Cross-laminated timber offers a multitude of environmental and economic benefits. With the state’s resources and Seattle’s construction needs, the city is the ideal location for mass timber production to take off.
"With vast timber resources and ready for retrofit facilities, the Pacific Northwest has an opportunity to lead a revolution in sustainable building and with the major challenges Seattle is facing around housing affordability and homelessness, our city can and should be at the center of demand for mass timber," writes Conor Bronsdon.
Cross-laminated timber is an ideal alternative to steel and concrete, argues Bronsdon. It performs well as a construction material, can be assembled quickly and easily at construction sites, and requires much less energy for production than steel.
Bronsdon notes that developments at the state and national levels are making cross-laminated timber a more viable option:
The passage of the Timber Innovation Act, officially signed into law in December as part of the national Farm Bill, is a big step for incentivizing the use of CLT. One of the most important provisions of the bill is that it provides annual matching grants to advance innovation in wood construction including prioritizing the use of funds to retrofit sawmills in areas of high unemployment.
He says this is an opportunity to revitalize the flagging economies of rural Washington communities dependent on the timber industry. Washington also last year changed its state building code to allow for mass timber to be used in taller buildings.
Bronsdon says that a partnership between environmental groups and the timber industry would encourage sustainable in-state production. "With responsible and economically incentivized forest management, we can change the calculus of deforestation, encourage replanting and continued harvesting as younger and lower grade trees can be used in mass timber products such as CLT."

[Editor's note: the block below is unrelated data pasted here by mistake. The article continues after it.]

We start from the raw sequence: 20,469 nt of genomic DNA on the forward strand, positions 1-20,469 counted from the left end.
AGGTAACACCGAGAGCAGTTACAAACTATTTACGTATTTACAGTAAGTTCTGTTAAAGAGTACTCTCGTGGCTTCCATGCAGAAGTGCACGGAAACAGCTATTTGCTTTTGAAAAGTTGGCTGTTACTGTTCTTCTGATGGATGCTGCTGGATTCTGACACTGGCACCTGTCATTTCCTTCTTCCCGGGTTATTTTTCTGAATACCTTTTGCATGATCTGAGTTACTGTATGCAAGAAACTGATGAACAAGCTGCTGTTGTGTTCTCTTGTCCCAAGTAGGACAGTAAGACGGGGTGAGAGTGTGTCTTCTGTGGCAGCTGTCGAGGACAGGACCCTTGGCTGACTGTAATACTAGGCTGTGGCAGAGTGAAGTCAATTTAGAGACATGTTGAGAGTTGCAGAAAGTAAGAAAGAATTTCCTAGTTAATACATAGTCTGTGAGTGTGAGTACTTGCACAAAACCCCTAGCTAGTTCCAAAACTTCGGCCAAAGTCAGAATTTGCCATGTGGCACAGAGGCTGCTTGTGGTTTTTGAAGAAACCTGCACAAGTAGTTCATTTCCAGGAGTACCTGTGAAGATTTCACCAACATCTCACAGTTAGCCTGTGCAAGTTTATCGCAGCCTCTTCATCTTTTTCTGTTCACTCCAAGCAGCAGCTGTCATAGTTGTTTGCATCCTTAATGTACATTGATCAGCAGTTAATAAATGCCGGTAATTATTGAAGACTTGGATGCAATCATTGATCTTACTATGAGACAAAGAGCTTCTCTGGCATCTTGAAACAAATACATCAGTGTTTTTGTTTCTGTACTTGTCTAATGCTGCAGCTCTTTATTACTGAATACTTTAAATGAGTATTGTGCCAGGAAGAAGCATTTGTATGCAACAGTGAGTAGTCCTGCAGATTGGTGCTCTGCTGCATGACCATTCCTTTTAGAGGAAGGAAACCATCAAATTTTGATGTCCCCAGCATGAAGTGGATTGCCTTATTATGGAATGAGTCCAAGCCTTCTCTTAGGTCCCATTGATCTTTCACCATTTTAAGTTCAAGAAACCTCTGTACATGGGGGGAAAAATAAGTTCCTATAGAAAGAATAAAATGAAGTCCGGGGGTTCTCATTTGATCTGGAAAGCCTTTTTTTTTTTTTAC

Downtown Los Angeles Park Wins National Award
Vista Hermosa Natural Park, designed by the landscape architecture firm Studio-MLA, has won the ASLA 2023 Landmark Award. Completed in 2008, Vista Hermosa was the first public park built in downtown L.A. in over 100 years.
Norman, Oklahoma Eliminates Parking Mandates
The city made a subtle, one-word change that frees up developers to build parking based on actual need and eliminates costly unnecessary parking.
Boston Transit Riders Report Safety Concerns
Almost three-quarters of current and former riders report feeling unsafe while using MBTA services.
When it Comes to Transportation, It’s All About Options
Debunking the notion of the personal automobile as liberator.
Prioritizing Equity in Federal Transit Funding
TransitCenter recommends several transit capital projects deserving of federal transportation dollars.
California Housing Bills Streamline Affordable Housing
A series of current and proposed bills are paving the way for more affordable housing production in the state, where environmental laws are often deployed to delay or block new development.
HUD's Office of Policy Development and Research
Mpact: Mobility, Community, Possibility
This six-course series explores essential urban design concepts using open source software and equips planners with the tools they need to participate fully in the urban design process.